Workers perform repairs on the shuttle Endeavour's external fuel tank at the Kennedy Space Center launch pad on June 14, 2009. The launch team detected a leak of hydrogen fuel from the tank, forcing a delay in Endeavour's STS-127 launch. The mission's main task was the delivery of the final segment of Japan's Kibo laboratory to the International Space Station. (Tim Jacobs / NASA) Back to slideshow navigation
  15. Lightning strikes

    A giant bolt of lightning hits Endeavour's Florida launch pad on July 10, 2009. Technical problems and severe weather forced five delays in Endeavour's STS-127 launch. (Gene Blevins / Zuma Press) Back to slideshow navigation
  16. Liftoff at last!

    The space shuttle Endeavour rises from Kennedy Space Center's Launch Pad 39A on July 15, 2009, on the STS-127 mission's sixth launch attempt. (NASA) Back to slideshow navigation
  17. Parting glance

    The space shuttle Endeavour is photographed from the International Space Station soon after its departure on July 28, 2009. A Soyuz spacecraft docked at the station is visible in the foreground. (NASA) Back to slideshow navigation
  18. Twilight of the shuttle

    The shuttle Endeavour is silhouetted against different layers of the sunlit atmosphere during its approach to the International Space Station on Feb. 9, 2010. The primary payloads for Endeavour's STS-130 mission were the Tranquility module and the Cupola observation deck and control station. (NASA) Back to slideshow navigation
  19. Check out this view!

    Astronaut George Zamka, Endeavour's commander for the STS-130 mission, peeks out a window of the International Space Station's newly installed Cupola observation deck on Feb. 19, 2010. The Cupola provides an unparalleled view of Earth below. (NASA) Back to slideshow navigation
  20. Tanks for the memories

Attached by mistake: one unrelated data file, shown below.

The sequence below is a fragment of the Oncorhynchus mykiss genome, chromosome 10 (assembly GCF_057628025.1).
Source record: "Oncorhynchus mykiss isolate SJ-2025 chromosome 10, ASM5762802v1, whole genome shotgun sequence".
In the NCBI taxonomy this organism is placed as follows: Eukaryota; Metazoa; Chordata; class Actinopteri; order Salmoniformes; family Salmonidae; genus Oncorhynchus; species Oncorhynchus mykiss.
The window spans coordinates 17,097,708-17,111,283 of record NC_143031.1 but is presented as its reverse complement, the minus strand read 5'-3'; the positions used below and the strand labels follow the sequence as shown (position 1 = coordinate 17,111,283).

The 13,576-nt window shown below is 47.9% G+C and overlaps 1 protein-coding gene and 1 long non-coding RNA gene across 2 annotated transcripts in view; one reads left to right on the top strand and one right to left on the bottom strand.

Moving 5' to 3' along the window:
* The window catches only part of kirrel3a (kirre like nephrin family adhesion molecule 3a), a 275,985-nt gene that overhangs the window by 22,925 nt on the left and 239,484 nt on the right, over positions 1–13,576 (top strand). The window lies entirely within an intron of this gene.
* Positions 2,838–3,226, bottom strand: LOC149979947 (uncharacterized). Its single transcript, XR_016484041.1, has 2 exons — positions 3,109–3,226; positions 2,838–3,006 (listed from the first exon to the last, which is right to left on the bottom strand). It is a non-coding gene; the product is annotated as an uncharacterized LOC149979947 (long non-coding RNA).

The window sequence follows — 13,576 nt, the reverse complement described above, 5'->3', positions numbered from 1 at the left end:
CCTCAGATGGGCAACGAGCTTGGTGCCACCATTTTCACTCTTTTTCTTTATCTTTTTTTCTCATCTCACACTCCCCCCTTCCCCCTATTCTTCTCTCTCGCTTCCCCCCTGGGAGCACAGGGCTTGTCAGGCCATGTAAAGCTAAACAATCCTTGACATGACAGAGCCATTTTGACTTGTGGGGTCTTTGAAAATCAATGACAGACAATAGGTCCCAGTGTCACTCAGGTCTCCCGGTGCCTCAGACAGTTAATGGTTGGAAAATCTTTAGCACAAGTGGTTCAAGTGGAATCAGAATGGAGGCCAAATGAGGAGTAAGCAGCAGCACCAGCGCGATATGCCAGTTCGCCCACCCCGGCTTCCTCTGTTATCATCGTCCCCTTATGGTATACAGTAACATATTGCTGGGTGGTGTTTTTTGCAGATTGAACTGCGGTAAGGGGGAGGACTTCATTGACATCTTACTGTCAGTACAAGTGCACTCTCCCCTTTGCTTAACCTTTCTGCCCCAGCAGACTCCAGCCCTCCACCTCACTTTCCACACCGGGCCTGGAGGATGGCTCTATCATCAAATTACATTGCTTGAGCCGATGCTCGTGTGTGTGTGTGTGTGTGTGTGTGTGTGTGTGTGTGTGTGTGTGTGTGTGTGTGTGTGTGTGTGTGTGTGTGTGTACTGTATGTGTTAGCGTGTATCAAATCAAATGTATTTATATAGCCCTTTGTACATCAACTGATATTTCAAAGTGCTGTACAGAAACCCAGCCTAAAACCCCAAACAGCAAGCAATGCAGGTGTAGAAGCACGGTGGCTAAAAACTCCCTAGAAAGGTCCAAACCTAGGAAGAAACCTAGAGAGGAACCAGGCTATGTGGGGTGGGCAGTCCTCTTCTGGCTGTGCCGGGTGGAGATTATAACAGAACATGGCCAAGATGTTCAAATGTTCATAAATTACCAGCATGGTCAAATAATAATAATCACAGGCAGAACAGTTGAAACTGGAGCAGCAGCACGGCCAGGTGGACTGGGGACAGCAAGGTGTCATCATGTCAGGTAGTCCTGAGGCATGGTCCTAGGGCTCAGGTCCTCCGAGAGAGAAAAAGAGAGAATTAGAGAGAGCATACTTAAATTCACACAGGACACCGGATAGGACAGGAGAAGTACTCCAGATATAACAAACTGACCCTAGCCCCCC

The external fuel tank for Endeavour's final mission, STS-134, is transported to the Vehicle Assembly Building at the Kennedy Space Center in Florida on July 14, 2010. STS-134's main payload is the $2 billion Alpha Magnetic Spectrometer, an international physics experiment. (John Raoux / AP) Back to slideshow navigation
  21. The view from above

    The space shuttle Endeavour is lowered into place for attachment to its external fuel tank and solid rocket boosters in the Vehicle Assembly Building at NASA's Kennedy Space Center in Florida on March 1, 2011. (NASA via Getty Images) Back to slideshow navigation
  22. Greeting the day

    The sun rises as photographers gather on a hill to take pictures shortly after the shuttle Endeavour's arrival at Kennedy Space Center's Launch Pad 39A on March 11, 2011. (Roberto Gonzalez / Getty Images) Back to slideshow navigation
  23. Into the clouds

    Photographers track the space shuttle Endeavour's ascent as it pierces the clouds and disappears after launch from NASA's Kennedy Space Center in Florida on May 16. (Craig Rubadoux / Daytona Beach News-Journal via AP) Back to slideshow navigation
  24. Godspeed, Endeavour!